Huffpost UK uk

UK 'Violated' Gypsies' Rights Says European Human Rights Watchdog

Posted: Updated:
Dale Farm in Essex was the scene of a long legal battle
Dale Farm in Essex was the scene of a long legal battle

Europe's human rights watchdog has accused Britain of undermining the rights of gypsies and travellers to adequate housing.

Thomas Hammarberg, Commissioner for Human Rights at the Council of Europe, said the UK authorities had to provide such housing because it was "a pre-condition for the enjoyment of other human rights, including the rights to education and health".

A fortnight ago Mr Hammarberg wrote to secretary of state for communities and local government Eric Pickles, warning: "The continuing shortage of adequate permanent and transit sites for Gypsies and Travellers living in caravans is a priority area to address.

"By and large, local authorities have failed to provide new sites or refurbish existing sites in accordance with identified needs."

Referring to last October's evictions of travellers from the Dale Farm site in Basildon, Essex, Mr Hammarberg warned: "The rights to adequate housing of Travellers in Basildon have already been violated once. The authorities should ensure that no further violations take place, and should work responsibly towards a solution that is acceptable for all."

Replying this week Mr Pickles wrote that Britain has a strong and effective legal framework "which protects everyone, including gypsies and travellers, from discrimination".

But he acknowledged that "a shortfall of appropriate sites continues to be a problem in many areas", pointing out that between 2000-2010, the number of caravans on "unauthorised developments" grew from 728 to 2395.

Local authorities were best placed to assess the needs of their communities, wrote Mr Pickles, "so we are placing responsibility for site provision back with them".

He told Mr Hammarberg that the unauthorised traveller site at Dale Farm had been subject to an "exhaustive" legal process. The "clearance process" was a matter for Basildon District and had been "very much a last step in seeking to regularise the development of the site".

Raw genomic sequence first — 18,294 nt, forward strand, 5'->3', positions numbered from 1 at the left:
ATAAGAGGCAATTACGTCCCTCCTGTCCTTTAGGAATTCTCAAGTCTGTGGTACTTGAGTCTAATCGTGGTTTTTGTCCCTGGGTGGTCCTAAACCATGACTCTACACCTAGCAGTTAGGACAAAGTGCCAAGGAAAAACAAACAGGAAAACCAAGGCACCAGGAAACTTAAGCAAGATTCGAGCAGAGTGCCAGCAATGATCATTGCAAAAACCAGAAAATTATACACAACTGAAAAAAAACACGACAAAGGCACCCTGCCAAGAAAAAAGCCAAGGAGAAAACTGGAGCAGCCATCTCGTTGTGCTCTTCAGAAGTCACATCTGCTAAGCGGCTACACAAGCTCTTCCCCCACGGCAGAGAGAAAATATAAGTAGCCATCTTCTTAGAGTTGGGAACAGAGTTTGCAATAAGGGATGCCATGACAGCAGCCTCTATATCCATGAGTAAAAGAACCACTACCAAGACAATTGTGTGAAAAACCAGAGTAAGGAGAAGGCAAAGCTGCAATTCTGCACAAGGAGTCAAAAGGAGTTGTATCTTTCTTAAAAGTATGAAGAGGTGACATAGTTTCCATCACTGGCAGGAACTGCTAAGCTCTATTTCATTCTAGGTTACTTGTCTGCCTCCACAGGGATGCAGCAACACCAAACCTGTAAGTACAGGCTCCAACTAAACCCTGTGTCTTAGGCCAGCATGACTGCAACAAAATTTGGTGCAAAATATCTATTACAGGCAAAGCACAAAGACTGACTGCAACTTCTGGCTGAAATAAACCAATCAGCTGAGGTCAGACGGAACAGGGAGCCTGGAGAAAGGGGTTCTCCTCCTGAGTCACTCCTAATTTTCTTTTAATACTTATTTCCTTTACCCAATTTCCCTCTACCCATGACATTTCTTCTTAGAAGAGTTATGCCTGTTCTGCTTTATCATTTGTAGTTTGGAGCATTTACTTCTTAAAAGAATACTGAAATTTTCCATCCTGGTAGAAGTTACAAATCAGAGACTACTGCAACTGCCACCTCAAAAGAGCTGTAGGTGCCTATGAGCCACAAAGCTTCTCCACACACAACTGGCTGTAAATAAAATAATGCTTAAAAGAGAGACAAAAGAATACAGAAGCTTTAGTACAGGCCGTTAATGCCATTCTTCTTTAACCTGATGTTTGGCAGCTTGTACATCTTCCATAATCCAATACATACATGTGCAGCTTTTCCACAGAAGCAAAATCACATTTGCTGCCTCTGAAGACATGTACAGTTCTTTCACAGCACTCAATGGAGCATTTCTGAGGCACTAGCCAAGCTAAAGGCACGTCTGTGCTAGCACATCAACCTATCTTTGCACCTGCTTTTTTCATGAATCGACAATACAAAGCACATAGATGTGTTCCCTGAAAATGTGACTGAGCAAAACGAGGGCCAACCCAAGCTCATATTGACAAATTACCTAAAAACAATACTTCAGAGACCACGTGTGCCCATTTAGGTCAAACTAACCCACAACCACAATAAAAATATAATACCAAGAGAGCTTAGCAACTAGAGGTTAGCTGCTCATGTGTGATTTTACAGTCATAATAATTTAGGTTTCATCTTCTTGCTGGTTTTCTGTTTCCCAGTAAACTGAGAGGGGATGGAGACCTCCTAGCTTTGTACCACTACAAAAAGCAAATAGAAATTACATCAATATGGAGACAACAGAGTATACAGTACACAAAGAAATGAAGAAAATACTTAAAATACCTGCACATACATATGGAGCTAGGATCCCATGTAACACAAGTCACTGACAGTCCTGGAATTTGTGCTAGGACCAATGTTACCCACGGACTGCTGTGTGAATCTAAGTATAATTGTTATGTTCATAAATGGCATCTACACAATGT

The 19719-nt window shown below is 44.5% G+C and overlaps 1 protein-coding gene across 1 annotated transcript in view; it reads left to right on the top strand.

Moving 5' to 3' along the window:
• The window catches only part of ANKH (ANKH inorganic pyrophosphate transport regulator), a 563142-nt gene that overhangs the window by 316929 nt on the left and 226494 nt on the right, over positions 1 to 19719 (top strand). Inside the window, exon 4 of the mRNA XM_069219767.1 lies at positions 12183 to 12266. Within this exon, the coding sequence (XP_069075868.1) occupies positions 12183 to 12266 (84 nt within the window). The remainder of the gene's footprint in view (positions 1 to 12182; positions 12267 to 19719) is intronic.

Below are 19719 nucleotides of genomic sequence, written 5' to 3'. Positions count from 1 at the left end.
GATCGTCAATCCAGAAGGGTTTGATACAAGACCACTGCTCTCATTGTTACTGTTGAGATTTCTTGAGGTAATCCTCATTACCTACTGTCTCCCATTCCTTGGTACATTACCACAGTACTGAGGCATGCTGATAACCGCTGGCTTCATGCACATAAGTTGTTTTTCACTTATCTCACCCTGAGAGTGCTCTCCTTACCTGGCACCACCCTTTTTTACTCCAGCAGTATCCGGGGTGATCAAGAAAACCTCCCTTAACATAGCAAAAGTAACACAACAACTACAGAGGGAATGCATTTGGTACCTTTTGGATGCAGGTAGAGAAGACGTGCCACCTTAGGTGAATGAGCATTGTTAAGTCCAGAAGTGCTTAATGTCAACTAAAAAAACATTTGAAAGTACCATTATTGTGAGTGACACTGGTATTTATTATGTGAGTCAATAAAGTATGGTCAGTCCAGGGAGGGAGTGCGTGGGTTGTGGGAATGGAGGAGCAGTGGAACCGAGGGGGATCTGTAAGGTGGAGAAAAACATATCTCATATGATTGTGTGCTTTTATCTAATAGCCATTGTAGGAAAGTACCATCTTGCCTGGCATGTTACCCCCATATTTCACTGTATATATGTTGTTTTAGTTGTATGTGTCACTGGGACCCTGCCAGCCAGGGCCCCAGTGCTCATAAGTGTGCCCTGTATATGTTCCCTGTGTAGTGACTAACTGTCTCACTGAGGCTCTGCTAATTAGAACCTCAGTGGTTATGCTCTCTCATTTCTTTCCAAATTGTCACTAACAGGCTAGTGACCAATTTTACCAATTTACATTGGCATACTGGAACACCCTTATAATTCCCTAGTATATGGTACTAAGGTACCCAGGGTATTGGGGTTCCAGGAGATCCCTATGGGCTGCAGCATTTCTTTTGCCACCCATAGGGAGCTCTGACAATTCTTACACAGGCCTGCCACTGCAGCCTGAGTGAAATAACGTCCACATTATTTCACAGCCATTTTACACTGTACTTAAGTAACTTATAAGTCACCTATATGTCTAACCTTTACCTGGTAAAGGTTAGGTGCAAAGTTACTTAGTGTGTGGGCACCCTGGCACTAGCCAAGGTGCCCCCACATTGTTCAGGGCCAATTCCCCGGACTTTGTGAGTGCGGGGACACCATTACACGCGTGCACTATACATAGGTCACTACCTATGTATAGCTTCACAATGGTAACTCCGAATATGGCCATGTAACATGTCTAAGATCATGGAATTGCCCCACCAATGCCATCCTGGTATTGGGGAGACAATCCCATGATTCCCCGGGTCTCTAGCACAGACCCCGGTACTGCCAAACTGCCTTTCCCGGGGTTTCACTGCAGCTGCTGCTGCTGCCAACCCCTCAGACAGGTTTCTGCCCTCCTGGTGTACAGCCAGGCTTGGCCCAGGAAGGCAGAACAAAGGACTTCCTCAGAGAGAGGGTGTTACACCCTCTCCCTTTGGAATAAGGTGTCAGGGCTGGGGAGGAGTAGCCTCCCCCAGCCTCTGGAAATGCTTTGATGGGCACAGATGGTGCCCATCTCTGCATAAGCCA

The letter insisted that throughout the process the lawfulness of the process had been tested and the unacceptability of the development confirmed: "We understand the local authority urged any occupant who did not have alternative accommodation to make a homelessness application."

Mr Hammarberg, publishing both letters today, said: "The rights of gypsies and travellers to adequate housing are undermined throughout the United Kingdom. The authorities must uphold this right."

His letter said last October's eviction of more than 80 traveller families from Dale Farm illustrated his concerns.

"It is highly regrettable that it was not possible for the relevant local authority to find an acceptable solution, respectful of the rights of all parties involved."

Many of the 400 or so travellers evicted had returned to the area, either to the authorised part of the site, or parking their trailers and caravans along the roads leading to Dale Farm.

"As a result, they are currently exposed to health and safety hazards. Basildon Council has indicated that there is a possibility of further action to remove these persons from the area, without offering culturally acceptable housing alternatives.

"The commissioner calls on the Secretary of State to ensure that local authorities are made aware of the United Kingdom's obligation to respect the right to adequate housing for all, including gypsies and travellers, and to deploy all efforts to identify sustainable solutions, respectful of cultural diversity."